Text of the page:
The Scarlet Letter Puritanism Vs. Romanticism And Reflection

The Scarlet Letter Puritanism Vs. Romanticism And Reflection

?The Scarlet Letter?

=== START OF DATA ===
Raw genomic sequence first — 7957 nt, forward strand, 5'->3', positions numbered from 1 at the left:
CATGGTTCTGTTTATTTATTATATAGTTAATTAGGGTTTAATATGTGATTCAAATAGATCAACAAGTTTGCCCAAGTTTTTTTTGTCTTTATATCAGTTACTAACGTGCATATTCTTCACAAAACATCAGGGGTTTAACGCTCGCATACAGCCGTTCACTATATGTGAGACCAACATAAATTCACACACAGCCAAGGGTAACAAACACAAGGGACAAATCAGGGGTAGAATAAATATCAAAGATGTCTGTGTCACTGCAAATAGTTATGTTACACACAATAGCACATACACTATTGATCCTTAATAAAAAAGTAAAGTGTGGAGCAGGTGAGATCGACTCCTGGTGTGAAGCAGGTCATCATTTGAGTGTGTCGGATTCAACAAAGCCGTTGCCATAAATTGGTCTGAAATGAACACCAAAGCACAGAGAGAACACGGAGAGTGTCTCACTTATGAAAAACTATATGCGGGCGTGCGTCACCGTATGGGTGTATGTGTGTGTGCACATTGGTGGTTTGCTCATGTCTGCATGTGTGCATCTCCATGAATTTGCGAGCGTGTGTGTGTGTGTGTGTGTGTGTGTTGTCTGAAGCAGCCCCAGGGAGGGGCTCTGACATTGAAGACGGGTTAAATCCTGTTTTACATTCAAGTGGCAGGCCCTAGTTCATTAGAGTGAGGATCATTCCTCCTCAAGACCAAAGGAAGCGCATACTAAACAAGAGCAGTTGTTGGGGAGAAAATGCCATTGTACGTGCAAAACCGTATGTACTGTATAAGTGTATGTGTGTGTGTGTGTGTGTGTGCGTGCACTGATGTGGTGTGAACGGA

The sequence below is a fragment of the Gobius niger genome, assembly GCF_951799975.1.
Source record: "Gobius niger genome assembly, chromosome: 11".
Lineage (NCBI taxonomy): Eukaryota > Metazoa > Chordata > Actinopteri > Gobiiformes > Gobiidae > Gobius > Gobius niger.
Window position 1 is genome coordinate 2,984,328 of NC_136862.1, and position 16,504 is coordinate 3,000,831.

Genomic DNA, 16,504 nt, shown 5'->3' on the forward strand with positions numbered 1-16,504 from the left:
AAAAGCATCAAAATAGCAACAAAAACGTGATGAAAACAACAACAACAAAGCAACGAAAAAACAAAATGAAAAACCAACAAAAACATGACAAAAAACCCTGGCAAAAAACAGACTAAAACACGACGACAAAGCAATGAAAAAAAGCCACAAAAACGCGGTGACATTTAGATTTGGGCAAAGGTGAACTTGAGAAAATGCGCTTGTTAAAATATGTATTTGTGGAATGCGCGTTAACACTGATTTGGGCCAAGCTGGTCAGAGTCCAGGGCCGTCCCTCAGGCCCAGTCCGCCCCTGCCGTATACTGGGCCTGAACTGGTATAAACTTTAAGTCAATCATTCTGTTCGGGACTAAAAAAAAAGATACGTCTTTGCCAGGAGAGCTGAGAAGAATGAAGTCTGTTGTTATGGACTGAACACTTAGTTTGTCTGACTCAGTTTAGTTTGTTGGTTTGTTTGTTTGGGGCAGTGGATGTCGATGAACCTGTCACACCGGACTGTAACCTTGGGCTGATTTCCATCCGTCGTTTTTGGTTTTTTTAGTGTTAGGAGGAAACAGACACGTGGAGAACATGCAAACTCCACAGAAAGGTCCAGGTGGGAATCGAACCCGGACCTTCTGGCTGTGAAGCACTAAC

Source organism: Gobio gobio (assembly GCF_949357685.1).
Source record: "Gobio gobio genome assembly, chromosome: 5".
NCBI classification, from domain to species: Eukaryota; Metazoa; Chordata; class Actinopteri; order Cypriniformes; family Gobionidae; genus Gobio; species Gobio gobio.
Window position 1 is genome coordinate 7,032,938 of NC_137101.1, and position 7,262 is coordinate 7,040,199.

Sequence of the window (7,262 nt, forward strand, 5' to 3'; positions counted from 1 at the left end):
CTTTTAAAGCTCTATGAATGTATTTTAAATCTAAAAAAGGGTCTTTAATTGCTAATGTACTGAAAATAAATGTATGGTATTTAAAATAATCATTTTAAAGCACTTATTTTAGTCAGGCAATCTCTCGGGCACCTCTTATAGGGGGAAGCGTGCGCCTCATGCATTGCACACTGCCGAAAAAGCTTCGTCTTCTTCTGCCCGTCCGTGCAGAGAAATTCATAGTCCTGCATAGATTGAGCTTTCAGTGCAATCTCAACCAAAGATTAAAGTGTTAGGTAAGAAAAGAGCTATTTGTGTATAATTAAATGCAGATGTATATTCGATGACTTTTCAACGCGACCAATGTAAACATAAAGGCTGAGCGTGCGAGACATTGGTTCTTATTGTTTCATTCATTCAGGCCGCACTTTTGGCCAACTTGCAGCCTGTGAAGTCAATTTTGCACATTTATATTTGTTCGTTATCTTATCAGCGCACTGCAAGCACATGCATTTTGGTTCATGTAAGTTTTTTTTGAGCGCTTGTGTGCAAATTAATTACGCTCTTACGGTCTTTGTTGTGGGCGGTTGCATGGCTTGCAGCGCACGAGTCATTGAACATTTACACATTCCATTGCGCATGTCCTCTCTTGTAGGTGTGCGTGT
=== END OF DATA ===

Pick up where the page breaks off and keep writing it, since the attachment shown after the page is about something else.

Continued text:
Nathaniel Hawthorne wrote ?The Scarlet Letter? in 1850 in the highly religious area of New England. When it was written many people judged the novel solely on its story telling, whereas ignoring the loads of hidden themes that Hawthorne placed in the novel. ?The Scarlet Letter? by Nathaniel Hawthorne has many different themes contained in the novel, but the themes of Puritanism vs. Romanticism and the theme of reflection are the most prevalent. The Scarlet Letter is chock full of symbolism. Hawthorne uses people and objects and makes them symbolic of events and thoughts. Throughout the course of the book, Hawthorne uses Hester, Pearl, and Arthur Dimmesdale to signify and contrast both the Puritanical and Romantic philosophies. Hester Prynne, as seen by Puritanism is an extreme sinner; she has gone against the Puritan way of life, committing adultery. For this harsh sin, she must wear a symbol of shame for the rest of her life. However, the Romantic philosophies of Hawthorne contrast the Puritanical beliefs. She is a beautiful, young woman who has sinned, but is forgiven in the eyes of most. Hawthorne

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